So how big a fight are Republicans prepared to put up against Obama’s new accommodation on birth control? Over the weekend, Mitch McConnell vowed to turn the battle over it into a major crusade that won’t end until the White House backs down:

“We’ll be voting on that in the Senate, and you can anticipate that would happen as soon as possible.…This issue will not go away until the administration simply backs down,” he said. “This is what happens when the government tries to take over healthcare and tries to interfere with your religious beliefs.”

That last line suggests Republicans see the subtext of this fight as a winner for them — the subtext being that Obama, who is forever expanding government, now wants it to reach into matters of faith. But my bet is that this story-line won’t square in any way with voter perceptions of Obama’s decision.

Case in point: Fox New’s poll released Friday showed widespread majority support for requiring employers to cover contraception. The question is whether voters will accept the GOP framing of this issue as one about religious beliefs — or whether they see it as a fight over women’s access to contraception, and more broadly, about women’s health. If the Fox poll is to be believed, there are no signs that key constituencies — such as independents and women — are inclined to accept the former framing.

Whatever the risk for Obama among Catholic voters — more on that later — the GOP also is arguably taking a big risk here, adopting a position that could exacerbate the gender gap for the eventual GOP presidential nominee and damage the GOP’s brand overall.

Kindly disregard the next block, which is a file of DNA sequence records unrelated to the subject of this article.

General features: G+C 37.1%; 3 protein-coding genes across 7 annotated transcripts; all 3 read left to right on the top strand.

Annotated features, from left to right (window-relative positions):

* The first big progressive-versus-Blue Dog contest of 2012: This is a race to watch: Ilya Sheyman, who is backed by labor and liberal groups like the Progressive Change Campaign Committee, is running in a primary against Blue Dog Dem Brad Schneider for the right to take on GOP Rep. Robert Dold in Illinois’ 10th district.

Sheyman’s first ad is right here, and this race will be closely watched by national liberals who are hoping to show that unabashed progressives can win in suburban districts.

* Obama budget will restart fight over taxes on rich: The budget Obama will unveil today will revive a political fight that centers on two topics: Deficit reduction, and higher taxes for the rich. Republicans are attacking the budget because it keeps deficits high, and the challenge for the White House is to make the case that deficit reduction should be long term, because short term austerity could choke off the recovery.

Also: Republicans will decry the new budget’s insistence on $1.5 trillion in revenues from higher taxes on corporations and the wealthy; the White House’s second challenge is to effectively highlight this to undercut Republican efforts to make this about the deficit.

* Budget sets template for 2012 campaign: As Ezra Klein notes, this budget has no chance of passing as is, but the battle lines it draws on the wisdom of deficit reduction amid a fragile recovery are important:

The Obama administration is officially breaking its spromise to halve the deficit by the end of their first term. The 2013 budget envisions a deficit of more than $1 trillion — not halved by any stretch of the imagination. Republicans are right about that. But fulfilling that promise — which would have meant moving to massively contractionary fiscal policy over the last year — would have been a dumb thing to do. The Obama administration is right about that.